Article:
Since the Moving Ahead for Progress in the 21st Century Act (MAP-21) was signed into law in 2012, the FMCSA has been grappling with the best way to go about revamping the entrance requirements for new applicants. A series of listening sessions, including one at this year’s MATS, has brought about a variety of suggestions to implement new-entrant testing for those applying for new authority. With safety as the main motivator, the group discussed countless changes and innovative ideas based on input from many prominent figures, including FMCSA Administrator Anne Ferro.
The FMCSA is interested in raising the standards that prospective carriers, brokers, and freight-forwarders must meet before receiving a DOT number. “It has been standard practice if you needed a DOT number you could get as many as you wanted whenever you wanted,” said Anne Ferro, with a new-entrant audit coming as soon as 18 months later. “It has been too easy,” she said.
Time for change
New-entrant proficiency testing is one of the most prominent changes proposed. Drafting a proficiency exam brings about a host of questions that must be answered before it can be implemented. What exactly should new entrants be tested over? The format and content of the test must be decided. The FMCSA must determine who will administer the test. A system of training must be determined.
The question and answer sessions allowed the trucking industry to offer their suggestions about updates to requirements. David Owen, a representative from the National Association of Small Trucking Companies, said it’s “an idea that’s long overdue.” His group has been administering tests for new entrants for close to five years now and offers a training program for those taking the test. Owen’s suggestions included sticking with the current CDL licensing infrastructure for the exams, offering an online practice element for those training for the test, and instituting a $100 fee for applicants.
Tom Weakley, a representative from Owner Operator Independent Drivers Association (OOIDA), addressed concerns about the impact of testing on owner operators and small fleets. Weakley was adamant that new-entrants need to be educated on many aspects of trucking beyond FMCSA regulations. Weakley noted the importance of new entrants understanding ideas like budgeting, costs of operation, and establishing a safety management plan.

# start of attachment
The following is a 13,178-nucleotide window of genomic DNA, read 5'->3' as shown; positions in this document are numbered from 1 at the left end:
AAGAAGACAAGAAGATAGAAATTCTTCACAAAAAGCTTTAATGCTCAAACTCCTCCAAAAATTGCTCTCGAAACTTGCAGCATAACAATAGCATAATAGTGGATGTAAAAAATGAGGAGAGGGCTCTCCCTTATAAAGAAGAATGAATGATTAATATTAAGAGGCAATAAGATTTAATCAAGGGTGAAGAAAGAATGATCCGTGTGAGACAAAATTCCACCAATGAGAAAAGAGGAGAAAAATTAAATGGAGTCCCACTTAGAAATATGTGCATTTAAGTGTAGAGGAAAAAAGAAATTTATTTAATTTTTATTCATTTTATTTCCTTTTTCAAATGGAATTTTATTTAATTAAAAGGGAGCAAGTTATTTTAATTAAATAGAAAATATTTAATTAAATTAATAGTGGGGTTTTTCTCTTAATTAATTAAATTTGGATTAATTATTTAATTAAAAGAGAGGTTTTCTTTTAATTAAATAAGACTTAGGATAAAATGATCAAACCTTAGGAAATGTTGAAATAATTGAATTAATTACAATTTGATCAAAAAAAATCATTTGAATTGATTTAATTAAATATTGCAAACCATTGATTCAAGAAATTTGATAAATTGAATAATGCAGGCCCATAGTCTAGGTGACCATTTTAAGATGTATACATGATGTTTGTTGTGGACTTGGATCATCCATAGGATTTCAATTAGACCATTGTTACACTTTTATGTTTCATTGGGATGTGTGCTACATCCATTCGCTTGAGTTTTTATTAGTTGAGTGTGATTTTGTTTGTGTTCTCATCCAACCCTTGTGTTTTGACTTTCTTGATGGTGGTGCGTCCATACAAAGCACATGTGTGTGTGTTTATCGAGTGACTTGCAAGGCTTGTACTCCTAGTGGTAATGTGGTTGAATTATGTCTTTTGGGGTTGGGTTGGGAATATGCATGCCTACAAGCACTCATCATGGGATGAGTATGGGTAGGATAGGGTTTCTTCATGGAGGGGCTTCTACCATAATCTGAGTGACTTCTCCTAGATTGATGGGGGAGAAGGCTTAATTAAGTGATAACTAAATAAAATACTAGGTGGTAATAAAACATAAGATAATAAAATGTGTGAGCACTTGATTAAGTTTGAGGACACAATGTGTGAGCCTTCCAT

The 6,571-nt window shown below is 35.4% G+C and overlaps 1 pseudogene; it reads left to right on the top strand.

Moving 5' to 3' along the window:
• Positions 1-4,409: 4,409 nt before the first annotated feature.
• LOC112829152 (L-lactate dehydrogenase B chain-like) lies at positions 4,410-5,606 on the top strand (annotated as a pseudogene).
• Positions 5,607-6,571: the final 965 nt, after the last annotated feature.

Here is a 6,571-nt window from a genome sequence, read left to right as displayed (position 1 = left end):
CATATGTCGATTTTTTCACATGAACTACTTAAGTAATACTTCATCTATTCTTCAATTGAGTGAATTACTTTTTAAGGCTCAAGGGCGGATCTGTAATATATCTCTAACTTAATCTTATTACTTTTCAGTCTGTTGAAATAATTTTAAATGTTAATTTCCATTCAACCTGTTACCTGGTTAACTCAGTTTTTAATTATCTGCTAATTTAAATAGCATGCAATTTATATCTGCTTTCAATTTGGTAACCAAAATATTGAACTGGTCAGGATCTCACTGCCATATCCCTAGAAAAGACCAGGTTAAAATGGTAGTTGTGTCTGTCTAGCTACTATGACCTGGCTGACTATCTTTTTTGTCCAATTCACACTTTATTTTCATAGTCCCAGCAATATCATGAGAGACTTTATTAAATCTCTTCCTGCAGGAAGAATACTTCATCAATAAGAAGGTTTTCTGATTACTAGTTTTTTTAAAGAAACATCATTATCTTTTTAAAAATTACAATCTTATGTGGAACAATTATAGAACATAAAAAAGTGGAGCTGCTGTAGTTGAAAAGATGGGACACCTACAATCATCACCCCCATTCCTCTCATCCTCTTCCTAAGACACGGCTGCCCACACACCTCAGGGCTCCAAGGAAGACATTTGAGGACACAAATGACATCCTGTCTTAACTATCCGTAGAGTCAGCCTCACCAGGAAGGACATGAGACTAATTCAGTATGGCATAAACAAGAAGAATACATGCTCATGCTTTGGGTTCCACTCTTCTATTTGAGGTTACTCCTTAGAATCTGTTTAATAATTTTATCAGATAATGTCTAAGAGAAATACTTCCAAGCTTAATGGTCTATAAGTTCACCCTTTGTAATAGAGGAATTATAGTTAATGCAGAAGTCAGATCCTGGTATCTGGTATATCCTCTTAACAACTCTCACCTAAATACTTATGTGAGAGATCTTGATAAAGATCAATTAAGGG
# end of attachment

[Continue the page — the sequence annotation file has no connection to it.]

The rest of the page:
Another prominent voice at listening sessions concerning new-entrant requirements has been that of brokers. James Lamb, president of the Association of Independent Property Brokers & Agents, expressed frustration over some of the new aspects of the MAP-21 law, claiming that they unfairly target small brokers.
“Much like the broker bond, we believe this requirement is designed to restrict and discourage would-be entrepreneurs from entering the industry and competing with large brokers,” he said, asking that the agency “steer clear of promulgating unreasonable barriers to entry.”
Lamb noted one aspect of the MAP-21 law specifically. The requirement in question calls for brokers to have to have three years of relevant experience before being accepted as a new entrant. Lamb took issue with the fact that the law doesn’t define what constitutes “relevant experience”.
Lamb urged the FMCSA to include sales and support experience outside of the transportation industry as relevant experience for would-be brokers.
“Evidence of knowledge should be based on the understanding of broker regulations and motor carrier safety regulations such as hours of service so they do not engage in actions that would hamper public safety, like force drivers to violate log books,” he said.
Lamb offered a requirement of four hours of training on industry regulations and safety standards as an appropriate solution. He noted that the training could be done by companies already registered with the FMCSA.
As the FMCSA continues to work to make the new-entrant requirements begin to take place, they will have to work hard to ensure that all voices are heard. What’s your take on the new-entrant requirements? What kind of information do you think should be included on a test and what kind of other requirements or training do you think new-entrants should have to meet?
Tags: Anne Ferro
, New-entrant testing
, Truck Driver